Sympathetic modulation by cold pressor test alters the spike-triggered average torque and discharge rate of low-threshold motor units

Roatta, Silvestro and Arendt-Nielsen, Lars and Cescon, Corrado and Farina, Dario (2007) Sympathetic modulation by cold pressor test alters the spike-triggered average torque and discharge rate of low-threshold motor units. In: Proceedings of the 37th annual meeting of the Society for Neuroscience, 3-7 Nov 2007, San Diego, CA, USA.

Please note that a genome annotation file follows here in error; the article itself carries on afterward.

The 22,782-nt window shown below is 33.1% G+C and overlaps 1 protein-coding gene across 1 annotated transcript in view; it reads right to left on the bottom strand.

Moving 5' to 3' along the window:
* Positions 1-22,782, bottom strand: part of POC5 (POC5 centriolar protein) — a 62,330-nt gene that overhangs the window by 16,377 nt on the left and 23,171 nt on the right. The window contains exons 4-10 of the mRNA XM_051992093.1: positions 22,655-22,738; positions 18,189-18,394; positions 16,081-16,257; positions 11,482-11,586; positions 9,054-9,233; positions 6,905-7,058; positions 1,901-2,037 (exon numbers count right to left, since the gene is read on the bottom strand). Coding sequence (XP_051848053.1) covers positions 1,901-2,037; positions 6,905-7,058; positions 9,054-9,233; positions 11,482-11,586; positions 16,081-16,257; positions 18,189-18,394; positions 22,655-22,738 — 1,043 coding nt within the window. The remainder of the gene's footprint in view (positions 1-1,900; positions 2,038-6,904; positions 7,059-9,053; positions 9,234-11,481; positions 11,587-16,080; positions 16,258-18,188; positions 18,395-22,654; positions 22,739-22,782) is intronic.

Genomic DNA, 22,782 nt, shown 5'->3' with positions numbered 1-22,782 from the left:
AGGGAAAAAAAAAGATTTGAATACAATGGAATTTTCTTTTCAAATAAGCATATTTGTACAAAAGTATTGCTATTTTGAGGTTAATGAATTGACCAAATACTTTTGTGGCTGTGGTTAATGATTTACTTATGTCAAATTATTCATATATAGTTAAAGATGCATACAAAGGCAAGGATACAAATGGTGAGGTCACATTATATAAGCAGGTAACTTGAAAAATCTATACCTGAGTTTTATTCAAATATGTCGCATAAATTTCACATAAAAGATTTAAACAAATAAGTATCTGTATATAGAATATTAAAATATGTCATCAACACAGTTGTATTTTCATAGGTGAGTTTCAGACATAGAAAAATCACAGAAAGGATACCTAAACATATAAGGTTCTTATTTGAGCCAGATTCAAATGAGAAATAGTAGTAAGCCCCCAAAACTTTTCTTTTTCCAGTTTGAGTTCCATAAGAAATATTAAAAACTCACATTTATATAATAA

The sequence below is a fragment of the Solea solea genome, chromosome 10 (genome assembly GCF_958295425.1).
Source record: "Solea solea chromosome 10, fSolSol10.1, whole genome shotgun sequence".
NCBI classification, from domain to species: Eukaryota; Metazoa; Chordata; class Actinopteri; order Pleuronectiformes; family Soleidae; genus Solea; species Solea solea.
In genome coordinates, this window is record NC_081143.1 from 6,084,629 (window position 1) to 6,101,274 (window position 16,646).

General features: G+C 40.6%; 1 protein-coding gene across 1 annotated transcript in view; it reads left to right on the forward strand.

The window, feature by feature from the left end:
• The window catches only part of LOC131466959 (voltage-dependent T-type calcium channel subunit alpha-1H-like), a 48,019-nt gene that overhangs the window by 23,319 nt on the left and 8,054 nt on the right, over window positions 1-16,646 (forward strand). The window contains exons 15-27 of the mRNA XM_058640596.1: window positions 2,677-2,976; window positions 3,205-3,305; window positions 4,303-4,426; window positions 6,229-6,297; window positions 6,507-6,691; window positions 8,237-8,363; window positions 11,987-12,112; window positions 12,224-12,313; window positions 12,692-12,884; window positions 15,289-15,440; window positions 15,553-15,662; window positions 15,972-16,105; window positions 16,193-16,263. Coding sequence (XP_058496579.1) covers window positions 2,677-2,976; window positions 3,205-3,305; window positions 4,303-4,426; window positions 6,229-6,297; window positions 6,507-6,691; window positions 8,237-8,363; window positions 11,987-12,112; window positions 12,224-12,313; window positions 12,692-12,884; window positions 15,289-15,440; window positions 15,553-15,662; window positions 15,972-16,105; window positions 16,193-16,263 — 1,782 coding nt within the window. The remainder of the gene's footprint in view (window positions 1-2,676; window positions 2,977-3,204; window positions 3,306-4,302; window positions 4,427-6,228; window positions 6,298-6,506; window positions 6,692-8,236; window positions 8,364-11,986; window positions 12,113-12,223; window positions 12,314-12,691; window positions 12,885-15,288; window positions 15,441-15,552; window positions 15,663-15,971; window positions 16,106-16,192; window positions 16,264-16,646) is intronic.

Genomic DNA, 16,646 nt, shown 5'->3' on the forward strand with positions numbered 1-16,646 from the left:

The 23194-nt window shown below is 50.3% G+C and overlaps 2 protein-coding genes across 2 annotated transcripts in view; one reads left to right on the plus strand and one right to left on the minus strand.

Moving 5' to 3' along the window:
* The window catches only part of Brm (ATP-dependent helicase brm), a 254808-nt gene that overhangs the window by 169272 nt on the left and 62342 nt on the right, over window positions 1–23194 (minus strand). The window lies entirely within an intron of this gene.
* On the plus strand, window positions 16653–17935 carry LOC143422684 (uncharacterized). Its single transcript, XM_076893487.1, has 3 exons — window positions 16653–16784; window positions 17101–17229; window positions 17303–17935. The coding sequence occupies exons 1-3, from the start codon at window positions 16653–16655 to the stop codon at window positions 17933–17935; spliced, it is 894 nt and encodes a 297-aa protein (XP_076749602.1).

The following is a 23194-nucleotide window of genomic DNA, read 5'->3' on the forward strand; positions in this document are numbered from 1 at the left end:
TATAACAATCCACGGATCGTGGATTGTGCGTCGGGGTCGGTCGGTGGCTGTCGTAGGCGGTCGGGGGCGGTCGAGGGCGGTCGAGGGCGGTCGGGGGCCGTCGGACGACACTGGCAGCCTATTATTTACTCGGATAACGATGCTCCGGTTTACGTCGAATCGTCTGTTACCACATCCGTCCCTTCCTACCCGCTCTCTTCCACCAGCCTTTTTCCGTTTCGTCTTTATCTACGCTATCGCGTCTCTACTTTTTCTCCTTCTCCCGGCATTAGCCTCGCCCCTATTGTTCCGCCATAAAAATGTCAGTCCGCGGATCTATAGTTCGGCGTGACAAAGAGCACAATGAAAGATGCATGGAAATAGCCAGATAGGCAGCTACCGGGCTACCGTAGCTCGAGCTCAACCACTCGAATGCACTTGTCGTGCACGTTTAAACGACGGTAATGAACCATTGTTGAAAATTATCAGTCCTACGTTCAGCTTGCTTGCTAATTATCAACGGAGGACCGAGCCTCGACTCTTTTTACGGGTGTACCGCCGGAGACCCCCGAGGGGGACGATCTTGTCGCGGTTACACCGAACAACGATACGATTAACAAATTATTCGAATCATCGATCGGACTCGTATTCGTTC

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The sympathetic nervous system mediates functions that support motor activity and may affect the contractility of skeletal muscle as indicated by animal and in vitro studies (1,2). Evidence of this modulatory action in humans is still missing. This study aimed at investigating changes in motor unit twitch torque and discharge rate during sympathetic activation induced by the cold pressor test (CPT) in healthy male subjects. Two groups of subjects were studied according to two experimental protocols. In both studies subjects in sitting position were asked to perform ankle dorsi-flexions before, during, 1min after and 9 min after CPT (left hand immersed in water at 4°C for 5 min) (Fig. 1). The following signals were recorded: intramuscular EMG with wire electrodes from the tibialis anterior muscle, torque produced at the ankle joint, heart rate (HR), arterial blood pressure (ABP), and subjective pain rating. STUDY I: constant discharge rate. 12 subjects (age, mean ± SD, 28 ± 4.6 yr) were asked to maintain the discharge rate of a given motor unit (target motor unit) as low as possible (~8 pps), being provided with visual and auditory feedback of the intramuscular EMG signal. The twitch torque of the target motor unit was extracted from the torque signal by spike-triggered averaging. STUDY II: constant force. 11 subjects (age, 26.5 ± 4.5 yr) were asked to maintain an isometric contraction at 10% of the maximum voluntary contraction with force feedback. Individual motor units activated during the contractions were off-line identified and their discharge rate estimated. Statistics: Kruskal-Wallis test, Wilcoxon matched Paired test. Histograms: mean+SE 1) During CPT the motor unit twitch torque is shortened (study I); the resulting decreased degree of fusion of the twitches explains the observed increase in the estimated twitch amplitude. These effects are likely mediated by a direct action of adrenaline on skeletal muscle fibers. 2) The force produced by low-threshold motor units at a fixed discharge rate presumably decreases during CPT due to twitch shortening. 3) Motor unit discharge rate increases during CPT (study II), probably as a compensatory mechanism to maintain a constant force level. The study shows for the first time in humans that sympathetic activation substantially affects the contractility of skeletal muscle fibers and the discharge rate of motor units

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